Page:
Leading coordinator for the soon-to-be COVID-19 testing sites at Illinois State University is working toward a renewed plan.
As a chemistry professor on campus, John Baur has joined the University of Illinois to have saliva-based tests up and running before the second semester. With higher testing capacity, the university would be able conduct tests at a more successful and frequent pace.
“We’ll be able to do faculty and staff as well, our current contract is only for students at a limited capacity.” said Baur. “The other advantage is that the turn-around time should be very quick; within one to two days.”
To allow the labs to get set up, a few things will be happening at the same time. The Clinical Laboratory Improvement Amendments (CLIA) must be certified to conduct laboratory testing and will also require clinical laboratories to be certified. It allows Baur to search for the right staff with qualifications who know how to run a lab.
The preparation to a successful testing site involves the proper equipment needed. The demand for testing supplies is high, and there is a lead time for collecting the supplies.
“Fortunately, the University of Illinois has been gearing up to deploy labs across the state, and they have equipment that we should be able to get quicker than just doing it on our own.” said Baur.
Baur is looking to take steps to amplify the technology so students, staff and faculty will be notified sooner with their test results.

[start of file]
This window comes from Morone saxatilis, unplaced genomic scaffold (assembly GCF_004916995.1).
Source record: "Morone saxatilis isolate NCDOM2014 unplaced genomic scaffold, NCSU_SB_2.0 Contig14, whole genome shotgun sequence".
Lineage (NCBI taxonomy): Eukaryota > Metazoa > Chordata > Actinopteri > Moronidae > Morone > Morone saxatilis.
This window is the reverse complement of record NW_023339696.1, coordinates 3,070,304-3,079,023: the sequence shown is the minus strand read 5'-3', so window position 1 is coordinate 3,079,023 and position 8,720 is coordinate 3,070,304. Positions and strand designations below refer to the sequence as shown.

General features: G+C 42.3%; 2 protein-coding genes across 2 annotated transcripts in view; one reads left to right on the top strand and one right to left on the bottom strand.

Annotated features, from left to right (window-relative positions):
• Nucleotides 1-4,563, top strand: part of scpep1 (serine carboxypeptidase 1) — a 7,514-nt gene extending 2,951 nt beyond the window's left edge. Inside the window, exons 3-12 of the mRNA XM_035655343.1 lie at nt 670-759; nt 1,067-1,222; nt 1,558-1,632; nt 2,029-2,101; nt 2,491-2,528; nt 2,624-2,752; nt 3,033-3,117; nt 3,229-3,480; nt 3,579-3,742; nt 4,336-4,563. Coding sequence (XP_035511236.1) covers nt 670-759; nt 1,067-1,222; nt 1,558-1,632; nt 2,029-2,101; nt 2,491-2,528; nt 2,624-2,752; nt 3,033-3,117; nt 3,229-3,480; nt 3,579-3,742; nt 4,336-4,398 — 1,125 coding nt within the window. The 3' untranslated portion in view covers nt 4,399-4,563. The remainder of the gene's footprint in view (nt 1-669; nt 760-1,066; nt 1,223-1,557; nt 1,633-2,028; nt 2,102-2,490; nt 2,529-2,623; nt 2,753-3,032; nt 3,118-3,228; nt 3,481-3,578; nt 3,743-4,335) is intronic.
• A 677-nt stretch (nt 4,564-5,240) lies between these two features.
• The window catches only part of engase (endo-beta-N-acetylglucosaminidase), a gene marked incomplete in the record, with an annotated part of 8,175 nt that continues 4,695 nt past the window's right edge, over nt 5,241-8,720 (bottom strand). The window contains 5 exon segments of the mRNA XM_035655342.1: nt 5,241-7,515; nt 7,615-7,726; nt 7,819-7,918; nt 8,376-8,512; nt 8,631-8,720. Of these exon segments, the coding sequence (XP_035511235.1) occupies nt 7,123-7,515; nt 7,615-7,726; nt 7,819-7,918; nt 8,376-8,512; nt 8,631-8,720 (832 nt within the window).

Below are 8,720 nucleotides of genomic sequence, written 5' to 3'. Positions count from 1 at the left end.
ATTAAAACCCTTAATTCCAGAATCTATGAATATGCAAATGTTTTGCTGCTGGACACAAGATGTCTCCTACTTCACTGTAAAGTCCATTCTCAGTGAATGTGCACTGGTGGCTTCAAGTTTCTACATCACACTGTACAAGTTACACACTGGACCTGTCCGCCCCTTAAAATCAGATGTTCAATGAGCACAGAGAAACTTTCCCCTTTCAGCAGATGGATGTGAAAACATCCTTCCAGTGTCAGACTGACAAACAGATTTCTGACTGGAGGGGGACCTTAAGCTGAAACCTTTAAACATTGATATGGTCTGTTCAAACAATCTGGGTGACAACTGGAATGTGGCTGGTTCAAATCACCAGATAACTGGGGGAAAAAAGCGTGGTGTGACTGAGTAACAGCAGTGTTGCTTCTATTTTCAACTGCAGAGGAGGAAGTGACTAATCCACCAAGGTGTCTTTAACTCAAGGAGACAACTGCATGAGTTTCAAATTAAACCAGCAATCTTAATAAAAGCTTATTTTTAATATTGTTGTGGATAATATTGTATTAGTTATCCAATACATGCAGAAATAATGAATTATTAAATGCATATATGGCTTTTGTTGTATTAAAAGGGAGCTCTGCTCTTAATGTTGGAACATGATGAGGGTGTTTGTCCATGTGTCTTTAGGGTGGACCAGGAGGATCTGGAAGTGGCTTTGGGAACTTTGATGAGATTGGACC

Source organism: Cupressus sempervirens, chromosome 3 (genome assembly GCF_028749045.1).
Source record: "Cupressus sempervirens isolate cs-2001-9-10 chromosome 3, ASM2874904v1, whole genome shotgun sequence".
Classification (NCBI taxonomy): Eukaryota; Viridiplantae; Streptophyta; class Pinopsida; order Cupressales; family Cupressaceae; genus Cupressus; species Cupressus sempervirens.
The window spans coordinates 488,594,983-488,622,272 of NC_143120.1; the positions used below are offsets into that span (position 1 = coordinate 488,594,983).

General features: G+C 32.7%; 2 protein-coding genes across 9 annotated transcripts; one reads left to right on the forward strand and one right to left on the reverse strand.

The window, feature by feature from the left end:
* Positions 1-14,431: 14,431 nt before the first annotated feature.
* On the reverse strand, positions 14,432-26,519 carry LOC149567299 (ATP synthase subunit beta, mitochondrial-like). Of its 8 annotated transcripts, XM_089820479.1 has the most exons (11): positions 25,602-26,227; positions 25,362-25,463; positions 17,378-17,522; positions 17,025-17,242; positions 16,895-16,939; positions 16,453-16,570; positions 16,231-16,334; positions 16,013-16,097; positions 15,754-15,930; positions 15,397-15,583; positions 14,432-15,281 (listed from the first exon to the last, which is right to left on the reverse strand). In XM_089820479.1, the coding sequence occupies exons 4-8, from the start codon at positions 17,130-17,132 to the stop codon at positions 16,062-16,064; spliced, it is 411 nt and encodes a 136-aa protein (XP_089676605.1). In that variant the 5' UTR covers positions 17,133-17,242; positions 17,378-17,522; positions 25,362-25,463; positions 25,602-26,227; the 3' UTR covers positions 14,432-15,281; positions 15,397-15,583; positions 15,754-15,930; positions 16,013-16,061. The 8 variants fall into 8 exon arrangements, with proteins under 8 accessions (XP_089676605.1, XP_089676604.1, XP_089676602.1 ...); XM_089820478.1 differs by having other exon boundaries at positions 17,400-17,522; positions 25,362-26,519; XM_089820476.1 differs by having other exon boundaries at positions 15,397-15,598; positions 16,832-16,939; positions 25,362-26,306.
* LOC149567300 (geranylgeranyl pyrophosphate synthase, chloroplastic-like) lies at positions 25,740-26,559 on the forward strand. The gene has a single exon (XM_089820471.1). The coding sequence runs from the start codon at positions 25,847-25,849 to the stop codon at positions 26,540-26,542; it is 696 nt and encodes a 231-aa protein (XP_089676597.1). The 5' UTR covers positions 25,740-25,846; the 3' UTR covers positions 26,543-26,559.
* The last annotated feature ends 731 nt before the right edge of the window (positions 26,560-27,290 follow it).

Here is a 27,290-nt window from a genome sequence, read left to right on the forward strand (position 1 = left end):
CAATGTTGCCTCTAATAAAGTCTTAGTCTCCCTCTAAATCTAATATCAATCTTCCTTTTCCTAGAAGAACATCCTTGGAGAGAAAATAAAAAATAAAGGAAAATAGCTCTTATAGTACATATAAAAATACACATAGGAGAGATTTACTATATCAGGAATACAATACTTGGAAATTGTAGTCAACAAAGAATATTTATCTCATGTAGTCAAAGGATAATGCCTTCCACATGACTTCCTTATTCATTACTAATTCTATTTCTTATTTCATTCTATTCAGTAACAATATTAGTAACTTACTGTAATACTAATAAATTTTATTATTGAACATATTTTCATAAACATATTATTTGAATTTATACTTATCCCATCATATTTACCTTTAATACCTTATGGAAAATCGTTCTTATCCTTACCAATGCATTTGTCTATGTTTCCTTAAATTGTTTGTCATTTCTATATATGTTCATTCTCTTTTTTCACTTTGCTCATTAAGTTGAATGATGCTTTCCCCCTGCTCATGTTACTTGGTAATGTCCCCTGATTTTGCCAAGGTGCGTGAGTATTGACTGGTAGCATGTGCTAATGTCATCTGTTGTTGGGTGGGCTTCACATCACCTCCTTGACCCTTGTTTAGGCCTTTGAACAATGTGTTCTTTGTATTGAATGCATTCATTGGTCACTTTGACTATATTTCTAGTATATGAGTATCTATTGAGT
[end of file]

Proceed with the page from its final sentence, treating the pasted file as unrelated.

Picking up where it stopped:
The plan in preparation for running the facility is going to take about 10 weeks to start saliva-based tests, costing around $1 million. More than one site is going to be implemented on campus, but by the time testing sites are functioning, winter weather will be starting.
Baur has collected ideas on how operations will be happening during the cold season in Illinois.
“We’re going to identify some sites, either a pass through in a building or somewhere protected from the elements.” Baur said.
As drive-thru operations continue at the fire station near Cardinal Courts, Baur hopes to keep that open as a collection site.
The University of Illinois has distributed its test earlier than ISU and Baur wants to work out the logistical issues that U of I has been facing on its campus.
“One of the advantages to us going a little later is it will get some of those bugs worked out so hopefully our implementation can go a little smoother.” Baur said.